August 23, 2017

Worldwide Wonders: How Shea designs globally inspired restaurants

We’re always traveling the world to see and absorb everything that’s timeless and traditional, taking in what’s new and what’s genius in other parts of the globe—and we take that inspiration back to make Shea as knowledgeable as possible. We love incorporating authentic touches into restaurants that show the décor was thought through as well as the food has been, and slipping in nods to different cultures throughout design. But when cuisine and design match too closely, “inspired” can quickly slip into “theme,” and at Shea, we don’t do kitsch (at least, not without intention). So whether it’s the American Southwest, France, or Japan, we use strategic design to give guests a sense of place—minus the sombreros, berets, and Hello Kitty paraphernalia.

Roble Tacos + Tequila

It’s not easy to bring the warmth and fire that is the southwestern spirit to the heart of the Midwest, and Shea took on the challenge when we were approached by Lincoln Hospitality Group to create a woodfire hotspot in Eau Claire.

In developing Roble’s identity, we went bold and bright, echoing the southwestern aesthetics and vibe. The name itself, Spanish for “oak,” brings to mind the tradition of open-flame cooking and smoky, spicy flavor. A bright color palette focused on teal and yellow evokes the vibrancy of the region, implemented in every part of the experience, from the restaurant’s façade to the custom-made tap handles and beer list behind the bar.

Design details throughout the space bring about the hearty rusticity for which the Southwest is known, with a definite Shea spin, spicing up natural and authentic materials with the signature Roble brand. Brick walls and a wood bartop are painted with the restaurant’s bright emblems, while oak logs stacked in a geometric shelf bring together the Roble name and logo. A handful of eclectic light fixtures bring a casual nature to the space overall, reinforced by painted-barrel cocktail tables that welcome guests stopping in for a drink in a relaxed setting. It’s with this anything-goes hospitality that Roble embodies the warmth of the Southwest, reinforced by its bold, bucolic ambiance.


Creating a brand and space that embody the French lifestyle without invoking the striped-shirt-and-baguette cliché is no small task. When creating Bellecour in partnership with Chef Gavin and Linda Kaysen, the Shea team eschewed prototypical Paris photos and excessive use of Fleur de Lys in favor of a warm Provencal feel. The result is a space that makes diners feel as if they’ve been invited into Chef Kaysen’s French country home—without leaving the shores of Lake Minnetonka.

Inspired by the chef’s training in Lyon, Bellecour is grounded in its sense of hospitality, and its design is a reflection of that. A warm neutral color palette, with whitewashed oak floors and paneling, provides a backdrop for the details, such as custom wall sconces in the dining room and an intricate tile basketweave floor in the bakery and bar area.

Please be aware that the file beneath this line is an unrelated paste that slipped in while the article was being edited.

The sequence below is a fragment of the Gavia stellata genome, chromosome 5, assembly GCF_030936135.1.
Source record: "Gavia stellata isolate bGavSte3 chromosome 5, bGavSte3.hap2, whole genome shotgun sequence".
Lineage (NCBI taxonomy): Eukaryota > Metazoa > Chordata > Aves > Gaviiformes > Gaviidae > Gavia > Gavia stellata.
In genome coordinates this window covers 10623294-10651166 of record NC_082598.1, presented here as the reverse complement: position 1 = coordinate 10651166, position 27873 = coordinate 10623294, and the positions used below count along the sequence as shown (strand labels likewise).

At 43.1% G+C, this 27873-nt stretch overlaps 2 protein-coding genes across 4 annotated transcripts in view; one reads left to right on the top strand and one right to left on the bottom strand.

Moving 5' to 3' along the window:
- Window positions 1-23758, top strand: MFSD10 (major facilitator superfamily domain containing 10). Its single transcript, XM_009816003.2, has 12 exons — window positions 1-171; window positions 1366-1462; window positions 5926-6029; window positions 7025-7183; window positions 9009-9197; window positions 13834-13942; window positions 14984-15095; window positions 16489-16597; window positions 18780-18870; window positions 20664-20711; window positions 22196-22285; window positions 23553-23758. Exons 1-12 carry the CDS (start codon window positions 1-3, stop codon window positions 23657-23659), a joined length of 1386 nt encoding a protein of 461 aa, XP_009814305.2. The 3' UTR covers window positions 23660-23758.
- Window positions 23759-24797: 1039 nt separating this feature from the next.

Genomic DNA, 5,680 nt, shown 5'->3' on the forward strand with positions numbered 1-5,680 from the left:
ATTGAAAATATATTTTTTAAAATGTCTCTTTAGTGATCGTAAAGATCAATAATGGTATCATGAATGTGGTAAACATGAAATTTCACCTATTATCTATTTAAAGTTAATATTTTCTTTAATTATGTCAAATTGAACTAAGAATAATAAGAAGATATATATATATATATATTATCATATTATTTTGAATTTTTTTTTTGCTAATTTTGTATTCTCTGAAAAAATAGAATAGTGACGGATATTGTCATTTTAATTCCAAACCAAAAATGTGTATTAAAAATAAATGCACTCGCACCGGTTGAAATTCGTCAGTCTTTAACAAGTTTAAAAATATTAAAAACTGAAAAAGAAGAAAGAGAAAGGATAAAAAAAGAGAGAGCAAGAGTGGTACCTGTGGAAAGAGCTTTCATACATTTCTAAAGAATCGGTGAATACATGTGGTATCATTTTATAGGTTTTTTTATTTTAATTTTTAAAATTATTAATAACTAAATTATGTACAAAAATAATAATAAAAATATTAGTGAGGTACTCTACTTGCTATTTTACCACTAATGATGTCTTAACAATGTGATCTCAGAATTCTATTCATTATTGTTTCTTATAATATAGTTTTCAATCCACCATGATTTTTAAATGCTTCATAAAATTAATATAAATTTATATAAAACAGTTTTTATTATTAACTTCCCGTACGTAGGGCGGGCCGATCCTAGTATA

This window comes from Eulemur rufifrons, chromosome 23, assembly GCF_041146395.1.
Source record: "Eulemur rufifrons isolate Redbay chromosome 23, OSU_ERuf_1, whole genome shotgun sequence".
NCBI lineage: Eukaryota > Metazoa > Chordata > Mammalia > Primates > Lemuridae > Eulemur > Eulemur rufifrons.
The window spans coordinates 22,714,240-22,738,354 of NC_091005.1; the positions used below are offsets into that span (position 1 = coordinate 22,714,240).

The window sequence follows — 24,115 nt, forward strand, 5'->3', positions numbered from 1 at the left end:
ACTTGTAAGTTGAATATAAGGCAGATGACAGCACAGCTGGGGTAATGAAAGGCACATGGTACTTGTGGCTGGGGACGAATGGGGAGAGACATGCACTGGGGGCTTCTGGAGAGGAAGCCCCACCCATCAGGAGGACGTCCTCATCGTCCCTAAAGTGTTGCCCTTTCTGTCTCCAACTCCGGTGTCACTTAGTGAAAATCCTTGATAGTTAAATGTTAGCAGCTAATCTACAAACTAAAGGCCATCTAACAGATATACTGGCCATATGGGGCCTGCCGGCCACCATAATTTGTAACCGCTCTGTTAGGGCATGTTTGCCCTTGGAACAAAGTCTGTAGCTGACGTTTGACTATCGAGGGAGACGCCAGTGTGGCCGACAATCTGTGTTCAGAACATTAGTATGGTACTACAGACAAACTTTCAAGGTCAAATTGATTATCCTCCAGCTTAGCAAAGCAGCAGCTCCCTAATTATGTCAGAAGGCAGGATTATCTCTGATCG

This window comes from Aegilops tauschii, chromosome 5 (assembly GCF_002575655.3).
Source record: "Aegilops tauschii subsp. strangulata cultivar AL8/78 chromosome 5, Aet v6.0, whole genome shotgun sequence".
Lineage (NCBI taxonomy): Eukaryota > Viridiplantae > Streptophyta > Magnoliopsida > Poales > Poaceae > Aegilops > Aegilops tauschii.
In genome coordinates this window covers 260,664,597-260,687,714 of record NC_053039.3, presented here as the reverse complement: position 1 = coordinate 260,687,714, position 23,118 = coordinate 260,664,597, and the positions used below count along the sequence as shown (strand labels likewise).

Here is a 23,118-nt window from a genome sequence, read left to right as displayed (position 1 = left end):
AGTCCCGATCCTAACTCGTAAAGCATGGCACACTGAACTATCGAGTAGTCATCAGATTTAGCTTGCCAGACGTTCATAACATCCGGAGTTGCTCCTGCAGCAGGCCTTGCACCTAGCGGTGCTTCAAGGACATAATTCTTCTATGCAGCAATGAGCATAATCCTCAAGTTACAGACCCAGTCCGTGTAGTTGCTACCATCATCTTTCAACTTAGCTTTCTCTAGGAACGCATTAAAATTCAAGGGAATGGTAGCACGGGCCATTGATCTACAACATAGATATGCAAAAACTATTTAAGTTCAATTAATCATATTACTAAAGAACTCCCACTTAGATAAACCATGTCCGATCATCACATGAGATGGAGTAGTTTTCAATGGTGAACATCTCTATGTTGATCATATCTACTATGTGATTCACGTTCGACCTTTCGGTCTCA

While they’re not obvious, touches of Provence can be found throughout the design. Pops of blue, in the restroom doors and the larder shelf housing Chef Kaysen’s favorite books and ingredients, lend a fresh French feel to the space. And extensions of the Bellecour brand, such as Fleur de Lys shelf supports and maps of Lyon transformed into artwork, give the restaurant a definite sense of space. Meanwhile, the patio is a virtual escape to a French country courtyard. Featuring wood-topped café tables surrounded on all sides by greenery and living wall installations, it’s a true haven in the middle of a small city.


When it opened in 2011, Masu Sushi & Robata was conceived to bring a completely new kind of Japanese dining to Northeast Minneapolis. Focused on sustainable fish, the restaurant didn’t just make a statement with its mission and big-dog chef Tim McKee—it made a definite statement with Shea’s design, bringing Japanese pop culture to life. A Mall of America location followed before Masu Sushi & Noodle opened up shop in Apple Valley four years later.

The original Masu turns its back on serene minimalism in favor of bright green and red hues and bold patterns. We also shook up the traditional sushi stations by dropping them down so that diners can take in the action at the bar, rather than just staring at cold fish. And while there’s no shortage of pop culture paraphernalia in the space, none of it is kitsch. Authentic pieces such as pachinko machines, kewpie dolls, and sake bottle dispensers are punctuated by oft-Instagrammed wall-size murals and animé strips in the restrooms. The décor embodies the hectic, more-is-more aesthetic of Tokyo without crossing into caricature.

In Apple Valley, the robata grilled dishes iconic to the Northeast location are eschewed in favor of noodle-heavy dishes—and, similarly, some alterations are made to the design. The space still embraces bold color and pattern, but with a more Zen overall vibe in keeping with its suburban location. The bright green tile, characteristic murals, and Japanese tchotchkes remain, but in a less chaotic atmosphere. Shea also embraced the new menu by transforming ramen bowls into artwork via a minimalist wall installation that catches guests’ eyes right away.

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